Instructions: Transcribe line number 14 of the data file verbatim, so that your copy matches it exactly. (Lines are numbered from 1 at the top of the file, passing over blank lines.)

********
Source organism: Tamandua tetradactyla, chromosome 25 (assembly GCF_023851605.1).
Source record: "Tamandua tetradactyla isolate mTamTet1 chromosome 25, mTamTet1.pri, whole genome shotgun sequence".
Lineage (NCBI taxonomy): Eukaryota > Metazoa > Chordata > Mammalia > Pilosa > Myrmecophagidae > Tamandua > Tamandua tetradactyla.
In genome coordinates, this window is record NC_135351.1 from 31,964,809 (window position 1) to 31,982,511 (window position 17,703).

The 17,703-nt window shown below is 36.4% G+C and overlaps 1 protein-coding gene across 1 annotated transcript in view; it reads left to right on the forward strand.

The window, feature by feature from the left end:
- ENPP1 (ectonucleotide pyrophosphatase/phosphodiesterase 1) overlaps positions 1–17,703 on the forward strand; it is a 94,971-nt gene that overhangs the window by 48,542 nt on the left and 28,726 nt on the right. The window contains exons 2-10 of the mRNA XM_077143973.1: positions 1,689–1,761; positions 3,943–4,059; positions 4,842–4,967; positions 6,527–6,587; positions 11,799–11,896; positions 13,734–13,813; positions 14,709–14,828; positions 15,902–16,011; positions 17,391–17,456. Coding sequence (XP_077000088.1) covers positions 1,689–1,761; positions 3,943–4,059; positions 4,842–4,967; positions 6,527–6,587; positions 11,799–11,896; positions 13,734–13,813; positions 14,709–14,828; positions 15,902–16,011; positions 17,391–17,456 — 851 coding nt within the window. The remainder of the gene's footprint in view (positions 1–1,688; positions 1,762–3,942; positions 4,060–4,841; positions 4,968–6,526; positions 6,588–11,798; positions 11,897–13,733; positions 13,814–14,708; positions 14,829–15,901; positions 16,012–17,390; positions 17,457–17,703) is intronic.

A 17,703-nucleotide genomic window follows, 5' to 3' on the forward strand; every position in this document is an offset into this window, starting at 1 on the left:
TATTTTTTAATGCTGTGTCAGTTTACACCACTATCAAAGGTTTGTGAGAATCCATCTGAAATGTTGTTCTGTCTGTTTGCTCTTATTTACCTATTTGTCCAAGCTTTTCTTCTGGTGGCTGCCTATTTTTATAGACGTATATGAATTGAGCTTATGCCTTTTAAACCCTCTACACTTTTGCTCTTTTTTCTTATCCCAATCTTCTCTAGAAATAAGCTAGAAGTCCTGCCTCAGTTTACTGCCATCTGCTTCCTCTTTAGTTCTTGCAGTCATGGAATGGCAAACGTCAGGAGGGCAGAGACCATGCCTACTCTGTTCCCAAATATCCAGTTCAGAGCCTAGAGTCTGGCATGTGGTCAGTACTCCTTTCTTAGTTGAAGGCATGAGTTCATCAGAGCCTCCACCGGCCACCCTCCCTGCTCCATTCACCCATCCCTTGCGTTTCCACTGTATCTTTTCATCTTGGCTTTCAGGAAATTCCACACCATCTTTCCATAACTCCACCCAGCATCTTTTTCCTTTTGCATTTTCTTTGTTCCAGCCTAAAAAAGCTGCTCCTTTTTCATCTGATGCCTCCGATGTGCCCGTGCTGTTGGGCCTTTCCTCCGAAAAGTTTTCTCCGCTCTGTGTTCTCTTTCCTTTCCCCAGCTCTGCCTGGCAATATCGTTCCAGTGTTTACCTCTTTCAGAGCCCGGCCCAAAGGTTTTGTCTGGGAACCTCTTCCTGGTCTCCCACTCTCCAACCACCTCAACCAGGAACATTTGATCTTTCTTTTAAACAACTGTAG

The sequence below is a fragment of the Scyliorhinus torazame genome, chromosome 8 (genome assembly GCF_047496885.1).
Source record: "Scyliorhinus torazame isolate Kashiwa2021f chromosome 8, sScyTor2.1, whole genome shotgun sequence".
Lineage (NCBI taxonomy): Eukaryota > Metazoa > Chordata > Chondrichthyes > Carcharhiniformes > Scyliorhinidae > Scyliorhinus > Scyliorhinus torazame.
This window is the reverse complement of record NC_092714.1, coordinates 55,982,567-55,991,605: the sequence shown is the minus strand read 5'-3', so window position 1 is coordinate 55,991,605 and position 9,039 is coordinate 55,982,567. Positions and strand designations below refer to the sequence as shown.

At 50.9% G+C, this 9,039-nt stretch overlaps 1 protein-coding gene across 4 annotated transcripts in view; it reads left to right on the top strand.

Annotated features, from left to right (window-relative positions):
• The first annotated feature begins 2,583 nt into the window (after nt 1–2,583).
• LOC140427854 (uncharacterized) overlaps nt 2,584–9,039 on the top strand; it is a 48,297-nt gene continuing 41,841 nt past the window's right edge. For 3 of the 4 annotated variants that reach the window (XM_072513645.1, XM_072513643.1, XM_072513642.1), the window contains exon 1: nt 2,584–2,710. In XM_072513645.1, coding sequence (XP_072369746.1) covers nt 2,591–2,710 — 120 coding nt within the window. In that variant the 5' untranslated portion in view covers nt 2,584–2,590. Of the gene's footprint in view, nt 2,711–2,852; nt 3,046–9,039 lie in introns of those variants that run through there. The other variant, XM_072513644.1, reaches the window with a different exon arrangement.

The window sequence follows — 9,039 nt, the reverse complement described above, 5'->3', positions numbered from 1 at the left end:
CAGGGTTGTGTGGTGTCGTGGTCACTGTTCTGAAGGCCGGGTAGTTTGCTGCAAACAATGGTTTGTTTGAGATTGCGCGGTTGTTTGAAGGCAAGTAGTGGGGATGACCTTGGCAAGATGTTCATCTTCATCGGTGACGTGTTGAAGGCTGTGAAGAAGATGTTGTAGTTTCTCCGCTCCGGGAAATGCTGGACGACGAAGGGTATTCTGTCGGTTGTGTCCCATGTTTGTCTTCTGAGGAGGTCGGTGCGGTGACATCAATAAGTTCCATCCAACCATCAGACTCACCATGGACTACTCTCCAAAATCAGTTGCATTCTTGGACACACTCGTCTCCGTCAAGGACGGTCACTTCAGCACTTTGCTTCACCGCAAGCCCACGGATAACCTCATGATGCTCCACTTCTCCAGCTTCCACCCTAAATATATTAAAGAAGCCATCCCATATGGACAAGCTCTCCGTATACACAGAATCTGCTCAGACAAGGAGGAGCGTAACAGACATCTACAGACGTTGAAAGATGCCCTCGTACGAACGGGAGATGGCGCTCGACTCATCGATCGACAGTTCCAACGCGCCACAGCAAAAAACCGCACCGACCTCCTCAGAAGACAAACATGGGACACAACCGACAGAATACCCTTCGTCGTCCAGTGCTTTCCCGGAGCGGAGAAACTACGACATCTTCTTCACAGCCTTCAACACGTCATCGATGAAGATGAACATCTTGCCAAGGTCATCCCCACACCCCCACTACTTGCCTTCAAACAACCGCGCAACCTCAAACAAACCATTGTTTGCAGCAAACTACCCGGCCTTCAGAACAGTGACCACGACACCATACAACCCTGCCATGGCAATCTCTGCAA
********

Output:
At 50.9% G+C, this 9,039-nt stretch overlaps 1 protein-coding gene across 4 annotated transcripts in view; it reads left to right on the top strand.